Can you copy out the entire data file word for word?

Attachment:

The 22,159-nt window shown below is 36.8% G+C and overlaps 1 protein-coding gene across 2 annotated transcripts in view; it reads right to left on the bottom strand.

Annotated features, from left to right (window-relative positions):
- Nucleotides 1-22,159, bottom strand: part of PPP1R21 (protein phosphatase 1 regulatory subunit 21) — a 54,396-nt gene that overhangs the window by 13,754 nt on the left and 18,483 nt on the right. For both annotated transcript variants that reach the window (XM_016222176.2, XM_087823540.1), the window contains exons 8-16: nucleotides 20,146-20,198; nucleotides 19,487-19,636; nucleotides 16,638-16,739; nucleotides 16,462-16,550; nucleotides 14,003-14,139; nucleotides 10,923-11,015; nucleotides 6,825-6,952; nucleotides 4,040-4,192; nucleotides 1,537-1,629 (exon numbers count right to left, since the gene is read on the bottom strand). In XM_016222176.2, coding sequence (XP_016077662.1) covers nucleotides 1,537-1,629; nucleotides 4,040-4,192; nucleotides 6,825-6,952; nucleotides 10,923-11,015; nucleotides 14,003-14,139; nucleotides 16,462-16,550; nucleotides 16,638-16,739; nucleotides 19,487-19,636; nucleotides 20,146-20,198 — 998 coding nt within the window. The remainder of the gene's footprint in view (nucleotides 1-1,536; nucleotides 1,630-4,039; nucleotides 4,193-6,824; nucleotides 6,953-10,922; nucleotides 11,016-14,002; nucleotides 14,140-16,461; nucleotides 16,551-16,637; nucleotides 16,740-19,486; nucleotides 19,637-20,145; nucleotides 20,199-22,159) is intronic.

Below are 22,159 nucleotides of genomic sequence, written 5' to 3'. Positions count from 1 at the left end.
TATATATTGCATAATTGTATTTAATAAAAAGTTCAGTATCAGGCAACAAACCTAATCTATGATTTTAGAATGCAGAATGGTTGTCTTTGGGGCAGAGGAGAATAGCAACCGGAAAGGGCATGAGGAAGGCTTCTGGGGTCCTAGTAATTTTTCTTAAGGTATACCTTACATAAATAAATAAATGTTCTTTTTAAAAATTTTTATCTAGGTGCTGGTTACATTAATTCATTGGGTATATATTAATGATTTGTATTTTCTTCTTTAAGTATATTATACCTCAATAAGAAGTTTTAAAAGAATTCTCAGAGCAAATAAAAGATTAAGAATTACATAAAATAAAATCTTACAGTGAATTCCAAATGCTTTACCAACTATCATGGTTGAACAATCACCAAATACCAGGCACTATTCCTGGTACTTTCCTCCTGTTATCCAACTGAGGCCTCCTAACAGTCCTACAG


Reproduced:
The 22,159-nt window shown below is 36.8% G+C and overlaps 1 protein-coding gene across 2 annotated transcripts in view; it reads right to left on the bottom strand.

Annotated features, from left to right (window-relative positions):
- Nucleotides 1-22,159, bottom strand: part of PPP1R21 (protein phosphatase 1 regulatory subunit 21) — a 54,396-nt gene that overhangs the window by 13,754 nt on the left and 18,483 nt on the right. For both annotated transcript variants that reach the window (XM_016222176.2, XM_087823540.1), the window contains exons 8-16: nucleotides 20,146-20,198; nucleotides 19,487-19,636; nucleotides 16,638-16,739; nucleotides 16,462-16,550; nucleotides 14,003-14,139; nucleotides 10,923-11,015; nucleotides 6,825-6,952; nucleotides 4,040-4,192; nucleotides 1,537-1,629 (exon numbers count right to left, since the gene is read on the bottom strand). In XM_016222176.2, coding sequence (XP_016077662.1) covers nucleotides 1,537-1,629; nucleotides 4,040-4,192; nucleotides 6,825-6,952; nucleotides 10,923-11,015; nucleotides 14,003-14,139; nucleotides 16,462-16,550; nucleotides 16,638-16,739; nucleotides 19,487-19,636; nucleotides 20,146-20,198 — 998 coding nt within the window. The remainder of the gene's footprint in view (nucleotides 1-1,536; nucleotides 1,630-4,039; nucleotides 4,193-6,824; nucleotides 6,953-10,922; nucleotides 11,016-14,002; nucleotides 14,140-16,461; nucleotides 16,551-16,637; nucleotides 16,740-19,486; nucleotides 19,637-20,145; nucleotides 20,199-22,159) is intronic.

Below are 22,159 nucleotides of genomic sequence, written 5' to 3'. Positions count from 1 at the left end.
TATATATTGCATAATTGTATTTAATAAAAAGTTCAGTATCAGGCAACAAACCTAATCTATGATTTTAGAATGCAGAATGGTTGTCTTTGGGGCAGAGGAGAATAGCAACCGGAAAGGGCATGAGGAAGGCTTCTGGGGTCCTAGTAATTTTTCTTAAGGTATACCTTACATAAATAAATAAATGTTCTTTTTAAAAATTTTTATCTAGGTGCTGGTTACATTAATTCATTGGGTATATATTAATGATTTGTATTTTCTTCTTTAAGTATATTATACCTCAATAAGAAGTTTTAAAAGAATTCTCAGAGCAAATAAAAGATTAAGAATTACATAAAATAAAATCTTACAGTGAATTCCAAATGCTTTACCAACTATCATGGTTGAACAATCACCAAATACCAGGCACTATTCCTGGTACTTTCCTCCTGTTATCCAACTGAGGCCTCCTAACAGTCCTACAG